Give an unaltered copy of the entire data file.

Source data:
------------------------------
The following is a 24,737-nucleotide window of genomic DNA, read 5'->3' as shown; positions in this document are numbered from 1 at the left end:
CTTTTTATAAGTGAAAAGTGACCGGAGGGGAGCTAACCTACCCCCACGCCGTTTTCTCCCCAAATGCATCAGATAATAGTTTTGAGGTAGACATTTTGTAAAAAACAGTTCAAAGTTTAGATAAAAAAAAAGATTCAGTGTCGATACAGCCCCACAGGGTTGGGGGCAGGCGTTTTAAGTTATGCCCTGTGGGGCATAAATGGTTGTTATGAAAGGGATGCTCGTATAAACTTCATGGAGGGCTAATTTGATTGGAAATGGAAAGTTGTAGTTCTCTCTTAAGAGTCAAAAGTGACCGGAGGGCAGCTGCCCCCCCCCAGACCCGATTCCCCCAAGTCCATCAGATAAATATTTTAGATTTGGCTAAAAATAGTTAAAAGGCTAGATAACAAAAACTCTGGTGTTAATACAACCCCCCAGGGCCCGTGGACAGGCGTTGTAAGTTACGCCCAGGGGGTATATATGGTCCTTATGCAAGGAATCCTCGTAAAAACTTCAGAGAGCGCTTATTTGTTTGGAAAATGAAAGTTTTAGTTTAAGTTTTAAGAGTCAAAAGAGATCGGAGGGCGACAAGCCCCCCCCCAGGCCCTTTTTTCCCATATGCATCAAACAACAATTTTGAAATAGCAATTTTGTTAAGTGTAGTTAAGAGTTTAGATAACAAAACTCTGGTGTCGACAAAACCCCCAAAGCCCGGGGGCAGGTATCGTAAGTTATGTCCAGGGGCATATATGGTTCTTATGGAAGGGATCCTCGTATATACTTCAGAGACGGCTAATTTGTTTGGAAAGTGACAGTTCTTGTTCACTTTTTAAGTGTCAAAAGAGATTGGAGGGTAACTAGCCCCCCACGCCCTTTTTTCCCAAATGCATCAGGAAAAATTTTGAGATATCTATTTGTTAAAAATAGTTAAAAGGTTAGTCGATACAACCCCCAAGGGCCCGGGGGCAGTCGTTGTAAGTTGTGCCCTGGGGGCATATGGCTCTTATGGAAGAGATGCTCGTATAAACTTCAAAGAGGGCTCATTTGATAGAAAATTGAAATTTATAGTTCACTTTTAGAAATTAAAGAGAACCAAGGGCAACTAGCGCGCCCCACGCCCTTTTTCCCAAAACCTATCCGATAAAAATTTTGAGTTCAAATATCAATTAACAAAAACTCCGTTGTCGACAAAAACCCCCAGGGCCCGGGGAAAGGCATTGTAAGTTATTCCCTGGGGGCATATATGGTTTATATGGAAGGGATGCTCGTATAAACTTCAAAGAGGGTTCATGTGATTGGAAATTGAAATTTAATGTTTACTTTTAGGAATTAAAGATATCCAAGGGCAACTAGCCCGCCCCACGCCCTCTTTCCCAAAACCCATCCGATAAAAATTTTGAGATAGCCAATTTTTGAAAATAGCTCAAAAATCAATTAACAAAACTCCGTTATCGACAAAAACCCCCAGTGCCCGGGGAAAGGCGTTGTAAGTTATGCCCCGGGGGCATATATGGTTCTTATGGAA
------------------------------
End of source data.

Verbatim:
The following is a 24,737-nucleotide window of genomic DNA, read 5'->3' as shown; positions in this document are numbered from 1 at the left end:
CTTTTTATAAGTGAAAAGTGACCGGAGGGGAGCTAACCTACCCCCACGCCGTTTTCTCCCCAAATGCATCAGATAATAGTTTTGAGGTAGACATTTTGTAAAAAACAGTTCAAAGTTTAGATAAAAAAAAAGATTCAGTGTCGATACAGCCCCACAGGGTTGGGGGCAGGCGTTTTAAGTTATGCCCTGTGGGGCATAAATGGTTGTTATGAAAGGGATGCTCGTATAAACTTCATGGAGGGCTAATTTGATTGGAAATGGAAAGTTGTAGTTCTCTCTTAAGAGTCAAAAGTGACCGGAGGGCAGCTGCCCCCCCCCAGACCCGATTCCCCCAAGTCCATCAGATAAATATTTTAGATTTGGCTAAAAATAGTTAAAAGGCTAGATAACAAAAACTCTGGTGTTAATACAACCCCCCAGGGCCCGTGGACAGGCGTTGTAAGTTACGCCCAGGGGGTATATATGGTCCTTATGCAAGGAATCCTCGTAAAAACTTCAGAGAGCGCTTATTTGTTTGGAAAATGAAAGTTTTAGTTTAAGTTTTAAGAGTCAAAAGAGATCGGAGGGCGACAAGCCCCCCCCCAGGCCCTTTTTTCCCATATGCATCAAACAACAATTTTGAAATAGCAATTTTGTTAAGTGTAGTTAAGAGTTTAGATAACAAAACTCTGGTGTCGACAAAACCCCCAAAGCCCGGGGGCAGGTATCGTAAGTTATGTCCAGGGGCATATATGGTTCTTATGGAAGGGATCCTCGTATATACTTCAGAGACGGCTAATTTGTTTGGAAAGTGACAGTTCTTGTTCACTTTTTAAGTGTCAAAAGAGATTGGAGGGTAACTAGCCCCCCACGCCCTTTTTTCCCAAATGCATCAGGAAAAATTTTGAGATATCTATTTGTTAAAAATAGTTAAAAGGTTAGTCGATACAACCCCCAAGGGCCCGGGGGCAGTCGTTGTAAGTTGTGCCCTGGGGGCATATGGCTCTTATGGAAGAGATGCTCGTATAAACTTCAAAGAGGGCTCATTTGATAGAAAATTGAAATTTATAGTTCACTTTTAGAAATTAAAGAGAACCAAGGGCAACTAGCGCGCCCCACGCCCTTTTTCCCAAAACCTATCCGATAAAAATTTTGAGTTCAAATATCAATTAACAAAAACTCCGTTGTCGACAAAAACCCCCAGGGCCCGGGGAAAGGCATTGTAAGTTATTCCCTGGGGGCATATATGGTTTATATGGAAGGGATGCTCGTATAAACTTCAAAGAGGGTTCATGTGATTGGAAATTGAAATTTAATGTTTACTTTTAGGAATTAAAGATATCCAAGGGCAACTAGCCCGCCCCACGCCCTCTTTCCCAAAACCCATCCGATAAAAATTTTGAGATAGCCAATTTTTGAAAATAGCTCAAAAATCAATTAACAAAACTCCGTTATCGACAAAAACCCCCAGTGCCCGGGGAAAGGCGTTGTAAGTTATGCCCCGGGGGCATATATGGTTCTTATGGAA